It might be expected that on British stages, plays centring on African American experience would find it difficult to translate the immediacy of their racialised subject matter — especially when they become overly conscious of cultural difference. Antoinette Nwandu’s Pass Over combats this by presenting two characters who are as alert to their wider social conditions as they are to the very specific, localised dangers posed to them: as homeless young black men, they live in nonchalant fear of the infamous ‘po-po’. Having started life in Harlem in 2014 before moving to the Lincoln Centre via Chicago, the play feels at home in Kilburn, balancing its heavy use of Americanisms with a universal portrayal of masculine vulnerability.
Kitch (Gershwyn Eustache Jnr) and Moses (Paapa Essiedu) pass each day by playing elaborate verbal games, imagining what ‘the promised land’ — the undefined destination of social improvement — may look and feel like. Their relationship is fiercely affectionate, the kind which can only be cultivated in adversity. Eustache Jnr and Essiedu portray love effortlessly, but also achieve the pitiful tension brought about by deprivation and flickering hope. They pledge to ‘get up off this block’, but we soon realise that for black men, the desire for freedom and the path to its actualisation are worlds apart.
Disrupting their camaraderie are two more characters, both played by Alexander Eliot. Mister, a vaguely sinister archetype of Southern hospitality, stumbles across the pair and offers them the contents of his picnic basket, watching on in a light linen suit and pink baseball cap as they gorge. Mister’s introduction ushers in more urgent conversations around race and language: they debate the use of the n-word, and berate him for what appears to be a complete inexperience in speaking to those beyond his own circle.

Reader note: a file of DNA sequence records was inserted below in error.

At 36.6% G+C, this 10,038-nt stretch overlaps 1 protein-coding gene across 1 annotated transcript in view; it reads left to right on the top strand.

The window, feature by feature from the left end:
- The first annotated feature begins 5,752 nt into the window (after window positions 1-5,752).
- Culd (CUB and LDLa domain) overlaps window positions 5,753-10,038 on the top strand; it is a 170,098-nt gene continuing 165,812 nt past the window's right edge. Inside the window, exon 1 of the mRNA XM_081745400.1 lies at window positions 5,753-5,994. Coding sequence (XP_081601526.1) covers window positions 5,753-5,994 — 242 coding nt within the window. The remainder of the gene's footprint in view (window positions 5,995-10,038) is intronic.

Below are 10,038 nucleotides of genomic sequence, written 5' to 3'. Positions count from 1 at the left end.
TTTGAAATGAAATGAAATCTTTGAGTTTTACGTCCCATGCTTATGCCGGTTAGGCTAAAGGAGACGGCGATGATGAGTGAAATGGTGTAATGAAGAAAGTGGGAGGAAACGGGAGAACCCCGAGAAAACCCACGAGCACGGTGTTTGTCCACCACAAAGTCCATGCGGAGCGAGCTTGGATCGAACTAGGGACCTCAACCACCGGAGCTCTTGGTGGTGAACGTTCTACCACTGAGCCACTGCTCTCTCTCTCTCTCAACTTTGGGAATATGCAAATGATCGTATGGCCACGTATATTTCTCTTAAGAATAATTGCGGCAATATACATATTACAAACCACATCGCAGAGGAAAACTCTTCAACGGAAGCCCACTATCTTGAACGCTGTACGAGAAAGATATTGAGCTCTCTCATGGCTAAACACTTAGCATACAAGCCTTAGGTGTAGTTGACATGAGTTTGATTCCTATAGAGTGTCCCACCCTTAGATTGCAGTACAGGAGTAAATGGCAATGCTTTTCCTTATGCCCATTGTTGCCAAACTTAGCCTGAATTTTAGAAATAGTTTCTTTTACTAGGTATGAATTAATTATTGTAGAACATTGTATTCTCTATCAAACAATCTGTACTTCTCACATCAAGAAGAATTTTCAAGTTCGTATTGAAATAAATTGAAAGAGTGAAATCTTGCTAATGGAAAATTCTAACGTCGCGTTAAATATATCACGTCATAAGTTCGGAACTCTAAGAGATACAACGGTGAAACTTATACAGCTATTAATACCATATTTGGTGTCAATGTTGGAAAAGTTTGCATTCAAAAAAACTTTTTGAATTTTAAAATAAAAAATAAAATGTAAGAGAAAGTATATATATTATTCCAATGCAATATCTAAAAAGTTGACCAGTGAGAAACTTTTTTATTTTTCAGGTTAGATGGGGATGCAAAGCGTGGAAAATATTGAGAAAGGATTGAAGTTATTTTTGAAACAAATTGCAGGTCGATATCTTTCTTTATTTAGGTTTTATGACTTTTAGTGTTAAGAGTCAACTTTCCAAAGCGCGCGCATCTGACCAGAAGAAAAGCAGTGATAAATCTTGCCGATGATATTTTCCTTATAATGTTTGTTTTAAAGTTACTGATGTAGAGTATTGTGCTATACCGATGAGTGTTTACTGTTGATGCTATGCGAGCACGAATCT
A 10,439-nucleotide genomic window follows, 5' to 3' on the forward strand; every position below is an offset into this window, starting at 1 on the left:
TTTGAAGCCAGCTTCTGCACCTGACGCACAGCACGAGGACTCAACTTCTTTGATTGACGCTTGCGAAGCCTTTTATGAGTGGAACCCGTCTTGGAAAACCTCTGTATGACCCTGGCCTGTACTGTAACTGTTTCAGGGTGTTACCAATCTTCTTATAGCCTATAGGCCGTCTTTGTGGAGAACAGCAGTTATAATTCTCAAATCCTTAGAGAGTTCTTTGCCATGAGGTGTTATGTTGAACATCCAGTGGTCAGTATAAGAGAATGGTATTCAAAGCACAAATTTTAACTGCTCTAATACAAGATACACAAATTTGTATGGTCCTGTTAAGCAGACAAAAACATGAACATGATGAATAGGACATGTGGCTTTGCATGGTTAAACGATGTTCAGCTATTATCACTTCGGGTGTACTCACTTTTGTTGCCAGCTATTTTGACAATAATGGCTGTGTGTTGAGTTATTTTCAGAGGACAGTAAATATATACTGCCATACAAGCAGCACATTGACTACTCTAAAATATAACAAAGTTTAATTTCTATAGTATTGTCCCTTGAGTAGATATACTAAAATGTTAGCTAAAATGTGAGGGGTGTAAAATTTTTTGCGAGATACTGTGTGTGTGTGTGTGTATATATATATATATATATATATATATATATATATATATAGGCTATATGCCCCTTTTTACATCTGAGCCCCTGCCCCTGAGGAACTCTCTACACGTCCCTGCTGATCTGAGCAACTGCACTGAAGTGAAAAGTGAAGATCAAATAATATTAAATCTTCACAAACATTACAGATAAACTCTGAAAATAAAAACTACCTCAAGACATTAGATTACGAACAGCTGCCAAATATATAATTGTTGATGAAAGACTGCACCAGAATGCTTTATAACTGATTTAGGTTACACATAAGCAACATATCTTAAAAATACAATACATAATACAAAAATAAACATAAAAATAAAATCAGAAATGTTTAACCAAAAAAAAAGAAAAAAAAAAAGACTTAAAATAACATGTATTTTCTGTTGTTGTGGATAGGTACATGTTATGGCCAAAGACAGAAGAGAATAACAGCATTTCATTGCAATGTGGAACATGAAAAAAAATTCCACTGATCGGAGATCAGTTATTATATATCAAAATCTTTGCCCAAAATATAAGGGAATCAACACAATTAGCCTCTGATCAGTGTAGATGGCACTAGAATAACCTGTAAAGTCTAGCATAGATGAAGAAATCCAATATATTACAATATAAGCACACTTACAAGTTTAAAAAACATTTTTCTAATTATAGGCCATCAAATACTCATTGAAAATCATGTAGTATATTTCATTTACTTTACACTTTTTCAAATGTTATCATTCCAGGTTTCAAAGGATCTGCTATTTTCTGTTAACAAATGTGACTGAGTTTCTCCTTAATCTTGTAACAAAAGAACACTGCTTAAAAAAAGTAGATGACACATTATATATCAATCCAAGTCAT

The second intruder is Ossifer, a white police officer who patrols the area looking to humiliate Kitch and Moses. Here the play collides with our knowledge of reality. Ossifer is threatening enough as it is, even without the recent history of police brutality pressing hard on our viewing experience. As well as humanising hundreds of murdered black men, Moses and Kitch are, Nwandu says, ‘imbued with both biblical and antebellum experiences’. They strain under the weight of their nation’s history, but also refract some of its most painful chapters to their own comic ends: ‘That’s some real plantation shit!’, they laugh when confronted by the bleak realities of their situation. The religious parable builds as the play goes on, until eventually plagues are unleashed and spiritualism dominates the stage. One of the most powerful sections is a joyous dream sequence, in which Moses and Kitch dance together to Lanre Malaolu’s inch-perfect choreography, showcased beautifully by the Kiln’s transformed central staging.
Movement is the play’s strength throughout, and Indhu Rubasingham’s direction perfectly matches the atmosphere between the characters. When Mister enters, Moses and Kitch barely touch; Ossifer only lays his hands on Moses to place his hands behind his back in detention. Dialogue fills the stage, and perhaps could be further clipped to allow the mounting tension to breathe: Essiedu is particularly strong when looking on silently as Kitch is seduced by Mister’s offering of dim-sum and pie.
Pass Over celebrates imagination as a lifeline in times of despair, but its conclusion damns reality. Mysticism and spirituality help us to access the emotional lives of characters with whom we are so often taught to associate despair, but they can only do so much when the conditions of existence are constructed so unfairly for black men.